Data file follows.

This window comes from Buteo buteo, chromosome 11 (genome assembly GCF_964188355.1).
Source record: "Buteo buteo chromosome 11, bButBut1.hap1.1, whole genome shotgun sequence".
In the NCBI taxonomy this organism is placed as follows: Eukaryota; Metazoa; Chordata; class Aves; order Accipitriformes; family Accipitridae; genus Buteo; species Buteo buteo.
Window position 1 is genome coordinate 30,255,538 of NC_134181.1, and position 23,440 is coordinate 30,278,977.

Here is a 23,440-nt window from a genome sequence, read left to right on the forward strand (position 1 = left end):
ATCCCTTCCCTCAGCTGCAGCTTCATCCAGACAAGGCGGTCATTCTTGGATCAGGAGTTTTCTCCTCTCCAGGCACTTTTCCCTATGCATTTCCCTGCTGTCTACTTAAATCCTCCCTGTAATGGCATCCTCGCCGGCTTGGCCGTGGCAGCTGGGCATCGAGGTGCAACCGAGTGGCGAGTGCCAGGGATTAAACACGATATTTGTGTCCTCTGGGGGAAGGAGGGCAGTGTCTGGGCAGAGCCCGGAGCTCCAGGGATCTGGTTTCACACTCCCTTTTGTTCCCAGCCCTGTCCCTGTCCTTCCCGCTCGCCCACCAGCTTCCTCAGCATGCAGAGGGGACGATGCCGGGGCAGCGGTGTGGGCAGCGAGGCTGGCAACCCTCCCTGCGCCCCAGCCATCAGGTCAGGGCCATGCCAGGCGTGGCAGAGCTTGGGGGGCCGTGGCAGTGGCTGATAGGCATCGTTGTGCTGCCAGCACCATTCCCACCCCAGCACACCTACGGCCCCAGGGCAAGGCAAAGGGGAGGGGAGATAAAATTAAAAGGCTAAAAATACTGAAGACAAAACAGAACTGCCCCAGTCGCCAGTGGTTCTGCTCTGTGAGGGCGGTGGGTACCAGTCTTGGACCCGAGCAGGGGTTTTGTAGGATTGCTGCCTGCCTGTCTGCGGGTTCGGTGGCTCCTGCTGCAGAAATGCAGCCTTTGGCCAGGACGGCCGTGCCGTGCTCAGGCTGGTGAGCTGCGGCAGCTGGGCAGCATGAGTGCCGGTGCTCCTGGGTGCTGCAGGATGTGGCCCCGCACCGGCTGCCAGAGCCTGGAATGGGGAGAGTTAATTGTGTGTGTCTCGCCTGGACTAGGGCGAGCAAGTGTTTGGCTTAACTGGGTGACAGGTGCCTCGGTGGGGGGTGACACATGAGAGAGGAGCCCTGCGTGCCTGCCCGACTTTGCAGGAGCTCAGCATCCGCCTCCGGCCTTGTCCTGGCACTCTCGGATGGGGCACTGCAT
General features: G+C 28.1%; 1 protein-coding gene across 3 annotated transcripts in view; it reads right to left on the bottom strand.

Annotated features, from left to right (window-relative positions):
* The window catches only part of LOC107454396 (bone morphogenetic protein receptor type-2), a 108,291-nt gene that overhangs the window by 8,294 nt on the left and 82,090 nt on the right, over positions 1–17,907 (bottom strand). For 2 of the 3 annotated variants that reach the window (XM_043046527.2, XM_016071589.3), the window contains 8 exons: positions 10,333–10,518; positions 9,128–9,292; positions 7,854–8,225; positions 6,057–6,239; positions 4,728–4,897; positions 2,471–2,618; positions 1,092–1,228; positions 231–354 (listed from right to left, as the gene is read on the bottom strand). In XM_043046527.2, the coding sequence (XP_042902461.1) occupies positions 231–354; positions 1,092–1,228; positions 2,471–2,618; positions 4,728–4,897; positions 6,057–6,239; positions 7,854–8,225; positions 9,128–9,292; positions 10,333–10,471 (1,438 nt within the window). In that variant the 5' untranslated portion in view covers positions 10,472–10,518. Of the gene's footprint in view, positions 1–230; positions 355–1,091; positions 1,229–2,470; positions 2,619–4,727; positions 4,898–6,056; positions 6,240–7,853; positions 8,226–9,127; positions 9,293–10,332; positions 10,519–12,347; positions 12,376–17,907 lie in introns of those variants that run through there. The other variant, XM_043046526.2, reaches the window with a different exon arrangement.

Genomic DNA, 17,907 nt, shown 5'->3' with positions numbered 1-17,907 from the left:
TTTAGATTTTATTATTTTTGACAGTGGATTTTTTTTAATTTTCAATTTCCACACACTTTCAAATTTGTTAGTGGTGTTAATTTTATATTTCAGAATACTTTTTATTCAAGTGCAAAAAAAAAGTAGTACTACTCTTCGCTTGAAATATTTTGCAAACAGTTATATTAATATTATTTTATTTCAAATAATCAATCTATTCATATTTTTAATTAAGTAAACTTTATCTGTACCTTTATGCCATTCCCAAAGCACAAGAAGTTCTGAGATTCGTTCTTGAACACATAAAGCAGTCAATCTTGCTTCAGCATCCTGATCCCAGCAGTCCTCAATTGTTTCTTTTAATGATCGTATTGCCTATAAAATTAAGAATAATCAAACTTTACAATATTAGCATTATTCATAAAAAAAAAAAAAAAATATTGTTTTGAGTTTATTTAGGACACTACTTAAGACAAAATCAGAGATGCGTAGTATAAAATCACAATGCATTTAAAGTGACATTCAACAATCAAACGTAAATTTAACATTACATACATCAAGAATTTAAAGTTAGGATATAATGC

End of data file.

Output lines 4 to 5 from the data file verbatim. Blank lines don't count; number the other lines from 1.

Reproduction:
Window position 1 is genome coordinate 30,255,538 of NC_134181.1, and position 23,440 is coordinate 30,278,977.

Here is a 23,440-nt window from a genome sequence, read left to right on the forward strand (position 1 = left end):